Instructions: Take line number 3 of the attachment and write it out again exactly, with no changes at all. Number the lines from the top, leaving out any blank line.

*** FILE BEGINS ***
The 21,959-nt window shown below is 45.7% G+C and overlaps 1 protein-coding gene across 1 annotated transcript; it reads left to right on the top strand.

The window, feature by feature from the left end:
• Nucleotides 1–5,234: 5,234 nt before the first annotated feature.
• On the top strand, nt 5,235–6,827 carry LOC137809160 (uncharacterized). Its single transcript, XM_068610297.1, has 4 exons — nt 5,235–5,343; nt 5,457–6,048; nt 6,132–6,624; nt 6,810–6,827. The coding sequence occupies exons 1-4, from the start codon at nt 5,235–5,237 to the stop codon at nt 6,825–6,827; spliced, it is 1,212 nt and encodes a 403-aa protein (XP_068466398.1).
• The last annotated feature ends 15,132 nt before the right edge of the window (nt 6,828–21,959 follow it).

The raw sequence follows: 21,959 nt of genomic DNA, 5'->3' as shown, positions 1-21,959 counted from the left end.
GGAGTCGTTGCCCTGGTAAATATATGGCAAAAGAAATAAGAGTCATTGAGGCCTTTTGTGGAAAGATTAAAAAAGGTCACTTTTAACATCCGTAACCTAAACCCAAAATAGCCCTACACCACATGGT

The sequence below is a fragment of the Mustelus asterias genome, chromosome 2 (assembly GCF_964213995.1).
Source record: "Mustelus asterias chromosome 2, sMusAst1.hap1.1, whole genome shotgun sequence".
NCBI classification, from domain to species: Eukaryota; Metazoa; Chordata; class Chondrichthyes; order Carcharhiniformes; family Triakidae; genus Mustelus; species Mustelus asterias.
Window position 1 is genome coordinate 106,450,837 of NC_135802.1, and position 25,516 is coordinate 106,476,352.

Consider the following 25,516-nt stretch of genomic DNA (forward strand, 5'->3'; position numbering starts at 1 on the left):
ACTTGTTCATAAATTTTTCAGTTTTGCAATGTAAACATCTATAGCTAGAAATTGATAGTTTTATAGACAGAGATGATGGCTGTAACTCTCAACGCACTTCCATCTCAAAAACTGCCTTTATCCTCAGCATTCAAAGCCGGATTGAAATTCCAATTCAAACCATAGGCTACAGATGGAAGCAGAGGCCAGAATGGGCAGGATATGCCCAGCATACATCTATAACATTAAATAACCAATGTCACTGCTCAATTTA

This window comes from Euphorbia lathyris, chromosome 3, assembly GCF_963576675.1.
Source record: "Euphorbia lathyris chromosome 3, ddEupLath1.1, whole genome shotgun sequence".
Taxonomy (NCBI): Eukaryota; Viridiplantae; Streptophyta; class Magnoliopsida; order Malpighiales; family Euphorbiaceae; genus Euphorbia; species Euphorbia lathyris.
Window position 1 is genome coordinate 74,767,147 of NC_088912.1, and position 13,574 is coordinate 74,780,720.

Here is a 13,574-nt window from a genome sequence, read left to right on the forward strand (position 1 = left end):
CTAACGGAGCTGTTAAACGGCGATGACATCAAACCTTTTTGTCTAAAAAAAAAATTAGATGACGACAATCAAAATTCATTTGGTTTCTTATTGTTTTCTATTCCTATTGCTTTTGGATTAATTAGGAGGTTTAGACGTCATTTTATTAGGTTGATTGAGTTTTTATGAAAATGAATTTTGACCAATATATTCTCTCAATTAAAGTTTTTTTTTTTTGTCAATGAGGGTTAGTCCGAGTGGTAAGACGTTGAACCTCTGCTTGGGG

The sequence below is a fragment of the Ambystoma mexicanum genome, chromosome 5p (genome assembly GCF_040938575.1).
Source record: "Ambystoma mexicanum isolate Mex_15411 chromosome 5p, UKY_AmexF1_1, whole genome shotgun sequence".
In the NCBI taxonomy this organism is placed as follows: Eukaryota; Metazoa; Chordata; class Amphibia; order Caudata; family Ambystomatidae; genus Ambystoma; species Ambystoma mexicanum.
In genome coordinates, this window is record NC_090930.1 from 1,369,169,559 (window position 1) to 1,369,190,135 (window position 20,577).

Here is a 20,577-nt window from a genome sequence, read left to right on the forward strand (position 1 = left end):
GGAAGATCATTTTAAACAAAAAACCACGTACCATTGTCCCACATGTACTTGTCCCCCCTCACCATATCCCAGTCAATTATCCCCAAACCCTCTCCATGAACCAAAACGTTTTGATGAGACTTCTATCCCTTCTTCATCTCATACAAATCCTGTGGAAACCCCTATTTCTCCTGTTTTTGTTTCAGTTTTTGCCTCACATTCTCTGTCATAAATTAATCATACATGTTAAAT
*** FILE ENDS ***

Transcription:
• Nucleotides 1–5,234: 5,234 nt before the first annotated feature.